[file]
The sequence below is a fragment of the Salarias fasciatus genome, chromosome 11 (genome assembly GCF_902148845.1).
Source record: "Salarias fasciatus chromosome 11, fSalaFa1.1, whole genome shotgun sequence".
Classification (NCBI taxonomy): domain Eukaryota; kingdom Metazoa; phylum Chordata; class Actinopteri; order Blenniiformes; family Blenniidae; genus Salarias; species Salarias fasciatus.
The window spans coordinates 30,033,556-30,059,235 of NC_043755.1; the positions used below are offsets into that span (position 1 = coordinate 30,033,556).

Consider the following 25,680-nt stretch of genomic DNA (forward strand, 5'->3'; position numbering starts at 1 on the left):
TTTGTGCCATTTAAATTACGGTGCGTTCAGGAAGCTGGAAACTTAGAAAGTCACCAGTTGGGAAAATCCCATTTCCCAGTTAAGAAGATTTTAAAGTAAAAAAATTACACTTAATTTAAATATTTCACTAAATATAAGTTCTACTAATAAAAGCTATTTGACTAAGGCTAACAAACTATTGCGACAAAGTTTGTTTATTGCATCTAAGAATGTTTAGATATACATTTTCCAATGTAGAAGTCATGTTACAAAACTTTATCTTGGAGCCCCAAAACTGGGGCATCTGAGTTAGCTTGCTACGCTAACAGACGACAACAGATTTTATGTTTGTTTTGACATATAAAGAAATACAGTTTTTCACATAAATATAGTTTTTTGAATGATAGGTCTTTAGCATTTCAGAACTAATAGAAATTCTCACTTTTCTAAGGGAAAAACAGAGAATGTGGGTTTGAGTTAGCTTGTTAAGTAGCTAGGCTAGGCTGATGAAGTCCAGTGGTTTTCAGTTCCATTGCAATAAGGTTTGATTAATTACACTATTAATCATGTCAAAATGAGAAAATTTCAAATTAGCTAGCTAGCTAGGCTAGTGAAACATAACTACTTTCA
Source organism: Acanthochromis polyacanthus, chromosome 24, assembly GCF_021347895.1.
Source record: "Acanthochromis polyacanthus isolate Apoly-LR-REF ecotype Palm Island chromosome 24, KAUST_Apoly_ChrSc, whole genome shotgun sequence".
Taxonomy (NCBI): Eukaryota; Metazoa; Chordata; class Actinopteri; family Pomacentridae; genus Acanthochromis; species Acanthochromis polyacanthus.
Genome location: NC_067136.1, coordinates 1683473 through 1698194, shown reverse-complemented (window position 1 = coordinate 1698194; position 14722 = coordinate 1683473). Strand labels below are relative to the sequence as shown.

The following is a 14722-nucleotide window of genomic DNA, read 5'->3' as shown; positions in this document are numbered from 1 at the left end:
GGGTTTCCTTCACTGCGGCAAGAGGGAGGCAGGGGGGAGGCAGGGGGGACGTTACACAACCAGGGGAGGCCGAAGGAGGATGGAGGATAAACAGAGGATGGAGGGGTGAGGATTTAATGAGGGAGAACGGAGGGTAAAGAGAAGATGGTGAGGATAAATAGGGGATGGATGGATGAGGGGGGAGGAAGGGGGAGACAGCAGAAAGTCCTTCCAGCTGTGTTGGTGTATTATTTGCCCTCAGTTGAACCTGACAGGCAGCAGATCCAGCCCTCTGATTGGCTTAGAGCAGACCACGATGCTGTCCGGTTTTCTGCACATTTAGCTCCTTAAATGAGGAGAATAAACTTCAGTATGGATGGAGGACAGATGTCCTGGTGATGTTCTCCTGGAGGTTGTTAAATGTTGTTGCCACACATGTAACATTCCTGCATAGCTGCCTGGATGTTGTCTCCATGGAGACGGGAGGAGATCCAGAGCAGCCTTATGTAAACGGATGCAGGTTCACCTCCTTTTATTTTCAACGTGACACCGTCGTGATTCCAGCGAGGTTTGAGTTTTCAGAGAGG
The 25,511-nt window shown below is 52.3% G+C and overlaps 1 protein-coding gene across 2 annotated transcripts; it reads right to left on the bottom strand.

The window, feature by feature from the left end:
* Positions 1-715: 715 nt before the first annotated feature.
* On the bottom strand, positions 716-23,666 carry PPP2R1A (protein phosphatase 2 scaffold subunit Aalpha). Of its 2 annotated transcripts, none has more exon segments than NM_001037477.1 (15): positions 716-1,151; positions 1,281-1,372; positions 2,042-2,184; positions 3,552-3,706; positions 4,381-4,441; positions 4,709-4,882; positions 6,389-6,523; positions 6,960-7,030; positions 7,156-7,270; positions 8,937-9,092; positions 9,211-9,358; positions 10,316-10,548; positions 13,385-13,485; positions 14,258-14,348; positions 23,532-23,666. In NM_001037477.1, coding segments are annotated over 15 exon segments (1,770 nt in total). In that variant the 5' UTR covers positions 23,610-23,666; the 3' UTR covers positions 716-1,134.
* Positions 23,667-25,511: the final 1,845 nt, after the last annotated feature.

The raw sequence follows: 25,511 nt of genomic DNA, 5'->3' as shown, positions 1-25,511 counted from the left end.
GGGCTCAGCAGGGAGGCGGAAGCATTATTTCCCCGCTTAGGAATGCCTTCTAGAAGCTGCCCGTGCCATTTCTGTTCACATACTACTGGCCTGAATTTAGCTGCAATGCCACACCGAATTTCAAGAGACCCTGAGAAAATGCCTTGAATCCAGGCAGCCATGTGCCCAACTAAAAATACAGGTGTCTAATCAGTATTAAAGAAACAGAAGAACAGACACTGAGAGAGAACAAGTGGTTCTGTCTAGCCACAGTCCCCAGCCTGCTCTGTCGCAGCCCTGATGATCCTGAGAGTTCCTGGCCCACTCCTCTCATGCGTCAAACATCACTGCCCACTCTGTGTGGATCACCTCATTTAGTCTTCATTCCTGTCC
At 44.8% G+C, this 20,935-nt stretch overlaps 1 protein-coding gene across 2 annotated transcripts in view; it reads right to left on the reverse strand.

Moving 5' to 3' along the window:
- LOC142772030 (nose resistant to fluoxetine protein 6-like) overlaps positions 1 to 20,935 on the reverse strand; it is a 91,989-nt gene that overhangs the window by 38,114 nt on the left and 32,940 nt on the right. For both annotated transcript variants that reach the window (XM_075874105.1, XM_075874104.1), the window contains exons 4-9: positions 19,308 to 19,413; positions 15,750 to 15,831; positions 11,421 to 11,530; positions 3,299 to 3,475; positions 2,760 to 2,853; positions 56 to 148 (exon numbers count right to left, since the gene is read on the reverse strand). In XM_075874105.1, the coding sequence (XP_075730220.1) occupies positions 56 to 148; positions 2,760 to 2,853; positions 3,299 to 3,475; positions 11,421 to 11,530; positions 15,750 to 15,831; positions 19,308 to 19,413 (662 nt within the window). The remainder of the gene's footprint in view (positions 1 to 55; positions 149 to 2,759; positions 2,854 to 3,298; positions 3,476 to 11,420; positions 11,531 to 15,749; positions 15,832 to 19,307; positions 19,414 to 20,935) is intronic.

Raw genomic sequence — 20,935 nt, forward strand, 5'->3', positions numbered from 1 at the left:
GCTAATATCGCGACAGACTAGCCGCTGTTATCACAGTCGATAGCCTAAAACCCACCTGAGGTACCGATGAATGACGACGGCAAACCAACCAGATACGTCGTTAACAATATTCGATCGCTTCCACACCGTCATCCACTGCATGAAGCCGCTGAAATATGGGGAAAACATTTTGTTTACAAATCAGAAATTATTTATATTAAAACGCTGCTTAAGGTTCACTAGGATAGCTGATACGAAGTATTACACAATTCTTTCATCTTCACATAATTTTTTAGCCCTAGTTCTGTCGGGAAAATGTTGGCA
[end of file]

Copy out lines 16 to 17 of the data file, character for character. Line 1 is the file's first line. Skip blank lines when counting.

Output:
* On the bottom strand, positions 716-23,666 carry PPP2R1A (protein phosphatase 2 scaffold subunit Aalpha). Of its 2 annotated transcripts, none has more exon segments than NM_001037477.1 (15): positions 716-1,151; positions 1,281-1,372; positions 2,042-2,184; positions 3,552-3,706; positions 4,381-4,441; positions 4,709-4,882; positions 6,389-6,523; positions 6,960-7,030; positions 7,156-7,270; positions 8,937-9,092; positions 9,211-9,358; positions 10,316-10,548; positions 13,385-13,485; positions 14,258-14,348; positions 23,532-23,666. In NM_001037477.1, coding segments are annotated over 15 exon segments (1,770 nt in total). In that variant the 5' UTR covers positions 23,610-23,666; the 3' UTR covers positions 716-1,134.
* Positions 23,667-25,511: the final 1,845 nt, after the last annotated feature.